Show Figures

Figure 1

Open AccessArticle
The Emotional Risks of Turning Stories into Data: An Exploration of the Experiences of Qualitative Researchers Working on Sensitive Topics
Societies 2019, 9(3), 62; https://doi.org/10.3390/soc9030062 - 30 Aug 2019
Cited by 4 | Viewed by 1442
Abstract
A great deal of research has been undertaken into areas involving sensitive topics. In spite of longstanding acceptance that such research can be emotionally risky for participants, interest in the impact of this work on the researcher has only relatively recently become a [...] Read more.
A great deal of research has been undertaken into areas involving sensitive topics. In spite of longstanding acceptance that such research can be emotionally risky for participants, interest in the impact of this work on the researcher has only relatively recently become a topic of concern. This paper reports on a roundtable convened with qualitative researchers working in sensitive research areas. The article explores their views in relation to the emotional risks they encountered in relation to their work. A grounded theory, thematic analysis was used to analyse the data and comparisons are made between researcher experiences and those highlighted by earlier studies. We illuminate how researchers described personal concerns about the emotional risks, before focusing on how the researcher’s sense of professionalism contributed to, or protected against, these emotional risks and emotions. This paper also discusses the faltering nature of the support provided to these researchers and the challenges created by the need they felt to create impactful research. The authors conclude by arguing that current support and guidance provided to researchers working in sensitive areas fails to address the complexity of the emotional reaction of the researcher. We call for the development of specialised training and improved use of theoretical concepts such as emotion work, to guide those undertaking this challenging work. Full article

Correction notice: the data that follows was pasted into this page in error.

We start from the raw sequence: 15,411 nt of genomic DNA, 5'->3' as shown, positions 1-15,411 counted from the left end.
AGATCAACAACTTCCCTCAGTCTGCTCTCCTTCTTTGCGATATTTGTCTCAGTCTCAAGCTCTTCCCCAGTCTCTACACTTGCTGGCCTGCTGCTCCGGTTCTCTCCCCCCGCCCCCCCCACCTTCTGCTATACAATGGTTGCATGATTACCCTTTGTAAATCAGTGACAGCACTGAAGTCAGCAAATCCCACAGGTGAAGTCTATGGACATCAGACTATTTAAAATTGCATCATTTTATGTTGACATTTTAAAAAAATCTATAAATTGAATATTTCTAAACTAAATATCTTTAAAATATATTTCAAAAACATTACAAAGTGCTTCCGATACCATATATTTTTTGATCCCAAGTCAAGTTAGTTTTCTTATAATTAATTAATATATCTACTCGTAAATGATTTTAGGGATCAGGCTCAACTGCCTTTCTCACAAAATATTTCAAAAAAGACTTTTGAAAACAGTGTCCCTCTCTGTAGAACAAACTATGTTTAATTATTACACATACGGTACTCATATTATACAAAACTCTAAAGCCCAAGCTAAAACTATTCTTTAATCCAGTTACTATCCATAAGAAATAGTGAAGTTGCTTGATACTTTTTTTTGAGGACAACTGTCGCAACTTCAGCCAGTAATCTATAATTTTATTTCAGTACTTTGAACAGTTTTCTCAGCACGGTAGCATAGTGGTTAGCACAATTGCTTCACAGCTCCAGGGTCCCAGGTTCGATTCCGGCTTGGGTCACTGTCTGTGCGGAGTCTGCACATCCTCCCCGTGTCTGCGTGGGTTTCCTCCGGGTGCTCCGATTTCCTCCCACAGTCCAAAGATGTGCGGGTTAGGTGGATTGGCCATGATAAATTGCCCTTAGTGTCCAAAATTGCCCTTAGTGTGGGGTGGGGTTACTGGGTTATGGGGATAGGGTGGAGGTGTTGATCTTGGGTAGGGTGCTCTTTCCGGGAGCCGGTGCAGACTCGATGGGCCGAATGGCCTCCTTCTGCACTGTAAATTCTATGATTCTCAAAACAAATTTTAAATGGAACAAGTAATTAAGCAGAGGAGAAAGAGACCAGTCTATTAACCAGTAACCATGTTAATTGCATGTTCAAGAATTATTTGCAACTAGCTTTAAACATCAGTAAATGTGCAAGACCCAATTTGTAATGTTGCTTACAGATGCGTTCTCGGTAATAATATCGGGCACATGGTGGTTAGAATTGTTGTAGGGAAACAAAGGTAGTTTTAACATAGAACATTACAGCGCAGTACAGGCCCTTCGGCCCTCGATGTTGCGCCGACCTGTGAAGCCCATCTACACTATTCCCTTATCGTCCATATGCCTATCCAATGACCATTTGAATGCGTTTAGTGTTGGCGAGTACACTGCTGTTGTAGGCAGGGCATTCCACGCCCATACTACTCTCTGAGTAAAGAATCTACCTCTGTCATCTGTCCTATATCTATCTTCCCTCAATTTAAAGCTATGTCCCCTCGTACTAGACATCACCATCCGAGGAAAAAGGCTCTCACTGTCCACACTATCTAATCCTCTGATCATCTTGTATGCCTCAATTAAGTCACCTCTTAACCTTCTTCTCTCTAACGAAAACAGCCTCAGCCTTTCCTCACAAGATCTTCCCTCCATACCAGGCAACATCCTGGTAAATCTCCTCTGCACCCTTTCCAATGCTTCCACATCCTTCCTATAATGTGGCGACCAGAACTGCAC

Other

Jump to: Research

Open AccessConcept Paper
Consent for Research on Violence against Children: Dilemmas and Contradictions
Societies 2020, 10(1), 15; https://doi.org/10.3390/soc10010015 - 05 Feb 2020
Viewed by 1044
Abstract
The increasing visibility of violence involving children has led to a recognition of the need to research its underlying dynamics. As a result, we now have a better understanding of the complexities involved in this kind of research, associated with children’s developmental characteristics [...] Read more.
The increasing visibility of violence involving children has led to a recognition of the need to research its underlying dynamics. As a result, we now have a better understanding of the complexities involved in this kind of research, associated with children’s developmental characteristics and social status, exposure to violence, and compromised parenting of caregivers. This paper discusses the issues raised by parental consent in research on violence against children, specifically the dilemma of children’s rights to participation and protection, and proposes changes in research practice in this domain. Full article